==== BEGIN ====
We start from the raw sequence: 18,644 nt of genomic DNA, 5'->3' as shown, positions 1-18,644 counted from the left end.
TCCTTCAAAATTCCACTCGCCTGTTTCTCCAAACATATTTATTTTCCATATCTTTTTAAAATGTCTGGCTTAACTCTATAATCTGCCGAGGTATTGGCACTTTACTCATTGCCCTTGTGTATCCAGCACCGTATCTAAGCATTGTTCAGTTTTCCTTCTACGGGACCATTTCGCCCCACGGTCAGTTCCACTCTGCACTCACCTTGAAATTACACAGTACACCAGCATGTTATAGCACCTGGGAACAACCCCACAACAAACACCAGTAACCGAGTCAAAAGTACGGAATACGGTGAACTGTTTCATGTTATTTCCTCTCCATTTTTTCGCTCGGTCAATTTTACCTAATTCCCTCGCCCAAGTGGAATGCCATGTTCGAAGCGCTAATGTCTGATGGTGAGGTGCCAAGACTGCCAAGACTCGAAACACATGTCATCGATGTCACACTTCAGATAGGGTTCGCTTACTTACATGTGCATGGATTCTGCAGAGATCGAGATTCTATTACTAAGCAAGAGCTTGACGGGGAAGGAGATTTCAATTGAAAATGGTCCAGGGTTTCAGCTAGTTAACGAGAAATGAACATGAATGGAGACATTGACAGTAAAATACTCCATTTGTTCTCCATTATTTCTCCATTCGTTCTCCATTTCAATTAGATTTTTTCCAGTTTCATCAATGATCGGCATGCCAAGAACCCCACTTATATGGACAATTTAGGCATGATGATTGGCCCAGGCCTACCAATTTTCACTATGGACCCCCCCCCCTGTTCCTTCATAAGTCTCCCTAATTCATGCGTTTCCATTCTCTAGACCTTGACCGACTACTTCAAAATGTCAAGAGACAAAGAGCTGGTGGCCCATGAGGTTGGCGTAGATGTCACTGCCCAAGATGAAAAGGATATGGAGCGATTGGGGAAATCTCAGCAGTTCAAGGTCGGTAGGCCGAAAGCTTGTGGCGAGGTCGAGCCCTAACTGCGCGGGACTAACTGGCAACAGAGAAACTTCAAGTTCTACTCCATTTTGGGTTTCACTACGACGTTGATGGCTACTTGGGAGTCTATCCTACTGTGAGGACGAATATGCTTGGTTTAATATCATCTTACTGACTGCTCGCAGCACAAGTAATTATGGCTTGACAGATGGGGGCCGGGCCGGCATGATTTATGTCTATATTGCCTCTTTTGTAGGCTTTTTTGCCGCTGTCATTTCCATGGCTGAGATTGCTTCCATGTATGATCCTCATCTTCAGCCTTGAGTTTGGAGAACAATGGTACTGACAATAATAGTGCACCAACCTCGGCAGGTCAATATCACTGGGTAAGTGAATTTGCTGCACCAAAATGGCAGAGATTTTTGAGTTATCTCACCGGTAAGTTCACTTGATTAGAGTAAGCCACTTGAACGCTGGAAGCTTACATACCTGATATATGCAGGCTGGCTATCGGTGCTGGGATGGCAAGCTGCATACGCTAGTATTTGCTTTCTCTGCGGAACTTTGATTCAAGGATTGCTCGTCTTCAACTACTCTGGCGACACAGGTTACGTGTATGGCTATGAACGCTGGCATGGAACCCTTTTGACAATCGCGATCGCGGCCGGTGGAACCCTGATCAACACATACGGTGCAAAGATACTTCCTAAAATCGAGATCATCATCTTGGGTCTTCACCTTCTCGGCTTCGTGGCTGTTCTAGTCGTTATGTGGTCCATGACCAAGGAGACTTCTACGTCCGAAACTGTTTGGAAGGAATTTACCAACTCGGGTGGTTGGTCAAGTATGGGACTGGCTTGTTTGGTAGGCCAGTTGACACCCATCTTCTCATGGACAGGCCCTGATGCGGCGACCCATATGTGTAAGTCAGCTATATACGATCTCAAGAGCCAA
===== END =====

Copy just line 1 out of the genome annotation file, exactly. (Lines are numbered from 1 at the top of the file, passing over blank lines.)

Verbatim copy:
We start from the raw sequence: 18,644 nt of genomic DNA, 5'->3' as shown, positions 1-18,644 counted from the left end.